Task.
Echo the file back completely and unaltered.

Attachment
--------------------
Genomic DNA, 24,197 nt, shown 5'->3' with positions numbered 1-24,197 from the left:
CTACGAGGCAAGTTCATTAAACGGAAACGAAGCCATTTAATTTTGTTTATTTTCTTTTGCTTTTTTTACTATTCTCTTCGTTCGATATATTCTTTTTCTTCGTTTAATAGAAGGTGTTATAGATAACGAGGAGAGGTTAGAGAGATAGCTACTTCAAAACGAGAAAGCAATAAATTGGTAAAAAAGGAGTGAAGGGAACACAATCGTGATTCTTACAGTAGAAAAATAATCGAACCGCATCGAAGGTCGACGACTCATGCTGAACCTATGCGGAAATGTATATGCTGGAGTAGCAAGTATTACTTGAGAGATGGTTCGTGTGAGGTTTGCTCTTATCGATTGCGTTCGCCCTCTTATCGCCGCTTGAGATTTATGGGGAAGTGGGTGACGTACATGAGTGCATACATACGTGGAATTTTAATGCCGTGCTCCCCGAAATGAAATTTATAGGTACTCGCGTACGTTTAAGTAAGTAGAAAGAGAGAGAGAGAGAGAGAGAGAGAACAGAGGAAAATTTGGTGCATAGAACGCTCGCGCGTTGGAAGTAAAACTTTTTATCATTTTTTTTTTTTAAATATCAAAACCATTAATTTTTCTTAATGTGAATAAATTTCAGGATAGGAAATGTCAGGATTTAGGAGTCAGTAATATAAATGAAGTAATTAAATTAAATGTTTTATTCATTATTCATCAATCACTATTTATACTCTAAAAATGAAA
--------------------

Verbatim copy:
Genomic DNA, 24,197 nt, shown 5'->3' with positions numbered 1-24,197 from the left:
CTACGAGGCAAGTTCATTAAACGGAAACGAAGCCATTTAATTTTGTTTATTTTCTTTTGCTTTTTTTACTATTCTCTTCGTTCGATATATTCTTTTTCTTCGTTTAATAGAAGGTGTTATAGATAACGAGGAGAGGTTAGAGAGATAGCTACTTCAAAACGAGAAAGCAATAAATTGGTAAAAAAGGAGTGAAGGGAACACAATCGTGATTCTTACAGTAGAAAAATAATCGAACCGCATCGAAGGTCGACGACTCATGCTGAACCTATGCGGAAATGTATATGCTGGAGTAGCAAGTATTACTTGAGAGATGGTTCGTGTGAGGTTTGCTCTTATCGATTGCGTTCGCCCTCTTATCGCCGCTTGAGATTTATGGGGAAGTGGGTGACGTACATGAGTGCATACATACGTGGAATTTTAATGCCGTGCTCCCCGAAATGAAATTTATAGGTACTCGCGTACGTTTAAGTAAGTAGAAAGAGAGAGAGAGAGAGAGAGAGAGAACAGAGGAAAATTTGGTGCATAGAACGCTCGCGCGTTGGAAGTAAAACTTTTTATCATTTTTTTTTTTTAAATATCAAAACCATTAATTTTTCTTAATGTGAATAAATTTCAGGATAGGAAATGTCAGGATTTAGGAGTCAGTAATATAAATGAAGTAATTAAATTAAATGTTTTATTCATTATTCATCAATCACTATTTATACTCTAAAAATGAAA